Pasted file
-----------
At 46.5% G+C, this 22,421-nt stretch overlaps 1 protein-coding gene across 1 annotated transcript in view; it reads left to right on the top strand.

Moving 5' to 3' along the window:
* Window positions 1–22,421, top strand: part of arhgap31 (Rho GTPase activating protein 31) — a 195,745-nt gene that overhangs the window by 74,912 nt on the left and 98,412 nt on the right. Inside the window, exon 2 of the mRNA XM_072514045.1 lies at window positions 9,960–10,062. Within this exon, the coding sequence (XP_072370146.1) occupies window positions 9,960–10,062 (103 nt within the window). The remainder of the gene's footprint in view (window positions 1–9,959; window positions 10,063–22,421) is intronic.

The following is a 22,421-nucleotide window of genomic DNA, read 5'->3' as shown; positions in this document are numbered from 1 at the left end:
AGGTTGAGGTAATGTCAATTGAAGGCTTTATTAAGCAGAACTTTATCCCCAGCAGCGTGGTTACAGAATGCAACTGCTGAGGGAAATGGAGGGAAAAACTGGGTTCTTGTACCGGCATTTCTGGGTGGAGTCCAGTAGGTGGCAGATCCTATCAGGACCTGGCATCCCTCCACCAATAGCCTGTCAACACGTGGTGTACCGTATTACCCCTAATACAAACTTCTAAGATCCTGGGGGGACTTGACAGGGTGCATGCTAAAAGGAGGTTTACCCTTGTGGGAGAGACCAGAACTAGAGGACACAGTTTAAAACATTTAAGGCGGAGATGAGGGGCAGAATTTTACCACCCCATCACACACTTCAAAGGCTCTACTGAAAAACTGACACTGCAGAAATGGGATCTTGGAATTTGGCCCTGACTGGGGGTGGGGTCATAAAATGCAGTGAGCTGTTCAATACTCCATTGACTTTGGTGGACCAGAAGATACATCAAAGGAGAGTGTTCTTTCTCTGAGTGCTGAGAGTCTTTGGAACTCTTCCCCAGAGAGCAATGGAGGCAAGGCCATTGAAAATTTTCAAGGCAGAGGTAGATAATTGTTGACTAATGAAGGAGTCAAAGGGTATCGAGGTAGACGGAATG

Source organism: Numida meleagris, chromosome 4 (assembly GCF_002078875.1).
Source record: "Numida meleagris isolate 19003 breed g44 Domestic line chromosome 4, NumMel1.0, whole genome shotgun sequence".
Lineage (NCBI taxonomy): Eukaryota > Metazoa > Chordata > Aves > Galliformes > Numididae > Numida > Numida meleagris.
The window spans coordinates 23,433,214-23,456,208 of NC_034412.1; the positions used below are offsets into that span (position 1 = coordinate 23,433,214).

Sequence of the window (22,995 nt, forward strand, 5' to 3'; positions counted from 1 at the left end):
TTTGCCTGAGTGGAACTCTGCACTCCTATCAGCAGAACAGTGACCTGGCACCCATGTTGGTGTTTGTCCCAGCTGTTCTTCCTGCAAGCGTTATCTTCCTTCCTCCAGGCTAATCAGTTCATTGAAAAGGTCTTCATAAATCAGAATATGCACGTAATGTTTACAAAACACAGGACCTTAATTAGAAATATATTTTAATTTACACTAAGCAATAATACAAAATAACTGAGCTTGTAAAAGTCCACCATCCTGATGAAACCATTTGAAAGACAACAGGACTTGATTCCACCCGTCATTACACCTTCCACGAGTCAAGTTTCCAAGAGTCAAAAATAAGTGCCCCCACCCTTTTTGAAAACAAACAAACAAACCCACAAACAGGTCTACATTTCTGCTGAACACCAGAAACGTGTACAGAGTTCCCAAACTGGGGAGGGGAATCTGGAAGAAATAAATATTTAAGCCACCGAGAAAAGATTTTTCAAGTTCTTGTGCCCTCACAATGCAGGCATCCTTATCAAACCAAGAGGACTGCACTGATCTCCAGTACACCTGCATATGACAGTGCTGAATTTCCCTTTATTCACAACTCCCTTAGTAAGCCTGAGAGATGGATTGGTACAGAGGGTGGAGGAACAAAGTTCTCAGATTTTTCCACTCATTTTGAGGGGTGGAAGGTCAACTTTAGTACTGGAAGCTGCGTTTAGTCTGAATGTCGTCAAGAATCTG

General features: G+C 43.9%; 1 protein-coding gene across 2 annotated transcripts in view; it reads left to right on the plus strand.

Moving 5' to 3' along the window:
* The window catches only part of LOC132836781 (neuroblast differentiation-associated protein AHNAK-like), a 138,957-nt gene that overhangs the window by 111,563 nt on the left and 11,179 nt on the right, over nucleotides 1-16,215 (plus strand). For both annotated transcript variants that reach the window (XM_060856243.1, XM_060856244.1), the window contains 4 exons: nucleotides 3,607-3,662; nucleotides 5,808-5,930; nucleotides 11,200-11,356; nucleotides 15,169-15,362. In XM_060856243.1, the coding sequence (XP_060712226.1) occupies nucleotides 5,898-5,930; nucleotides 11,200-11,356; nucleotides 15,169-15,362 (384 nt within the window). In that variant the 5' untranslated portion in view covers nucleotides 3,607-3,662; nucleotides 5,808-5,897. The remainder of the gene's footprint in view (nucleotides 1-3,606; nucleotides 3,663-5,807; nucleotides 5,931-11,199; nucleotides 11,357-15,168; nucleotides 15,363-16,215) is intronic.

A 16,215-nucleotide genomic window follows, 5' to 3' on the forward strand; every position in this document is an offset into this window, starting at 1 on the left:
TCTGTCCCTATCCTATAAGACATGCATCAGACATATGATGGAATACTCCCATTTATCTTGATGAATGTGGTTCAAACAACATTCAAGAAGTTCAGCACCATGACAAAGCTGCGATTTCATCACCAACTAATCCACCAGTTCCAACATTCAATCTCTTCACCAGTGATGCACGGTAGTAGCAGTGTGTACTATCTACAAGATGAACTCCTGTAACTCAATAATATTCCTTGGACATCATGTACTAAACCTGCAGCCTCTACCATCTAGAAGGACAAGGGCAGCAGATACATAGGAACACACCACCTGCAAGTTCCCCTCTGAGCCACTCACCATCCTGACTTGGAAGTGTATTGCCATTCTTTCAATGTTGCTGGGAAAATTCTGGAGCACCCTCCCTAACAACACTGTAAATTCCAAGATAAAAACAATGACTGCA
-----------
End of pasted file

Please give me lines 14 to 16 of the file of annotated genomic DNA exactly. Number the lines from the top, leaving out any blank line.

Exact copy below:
* The window catches only part of LOC132836781 (neuroblast differentiation-associated protein AHNAK-like), a 138,957-nt gene that overhangs the window by 111,563 nt on the left and 11,179 nt on the right, over nucleotides 1-16,215 (plus strand). For both annotated transcript variants that reach the window (XM_060856243.1, XM_060856244.1), the window contains 4 exons: nucleotides 3,607-3,662; nucleotides 5,808-5,930; nucleotides 11,200-11,356; nucleotides 15,169-15,362. In XM_060856243.1, the coding sequence (XP_060712226.1) occupies nucleotides 5,898-5,930; nucleotides 11,200-11,356; nucleotides 15,169-15,362 (384 nt within the window). In that variant the 5' untranslated portion in view covers nucleotides 3,607-3,662; nucleotides 5,808-5,897. The remainder of the gene's footprint in view (nucleotides 1-3,606; nucleotides 3,663-5,807; nucleotides 5,931-11,199; nucleotides 11,357-15,168; nucleotides 15,363-16,215) is intronic.

A 16,215-nucleotide genomic window follows, 5' to 3' on the forward strand; every position in this document is an offset into this window, starting at 1 on the left:
TCTGTCCCTATCCTATAAGACATGCATCAGACATATGATGGAATACTCCCATTTATCTTGATGAATGTGGTTCAAACAACATTCAAGAAGTTCAGCACCATGACAAAGCTGCGATTTCATCACCAACTAATCCACCAGTTCCAACATTCAATCTCTTCACCAGTGATGCACGGTAGTAGCAGTGTGTACTATCTACAAGATGAACTCCTGTAACTCAATAATATTCCTTGGACATCATGTACTAAACCTGCAGCCTCTACCATCTAGAAGGACAAGGGCAGCAGATACATAGGAACACACCACCTGCAAGTTCCCCTCTGAGCCACTCACCATCCTGACTTGGAAGTGTATTGCCATTCTTTCAATGTTGCTGGGAAAATTCTGGAGCACCCTCCCTAACAACACTGTAAATTCCAAGATAAAAACAATGACTGCA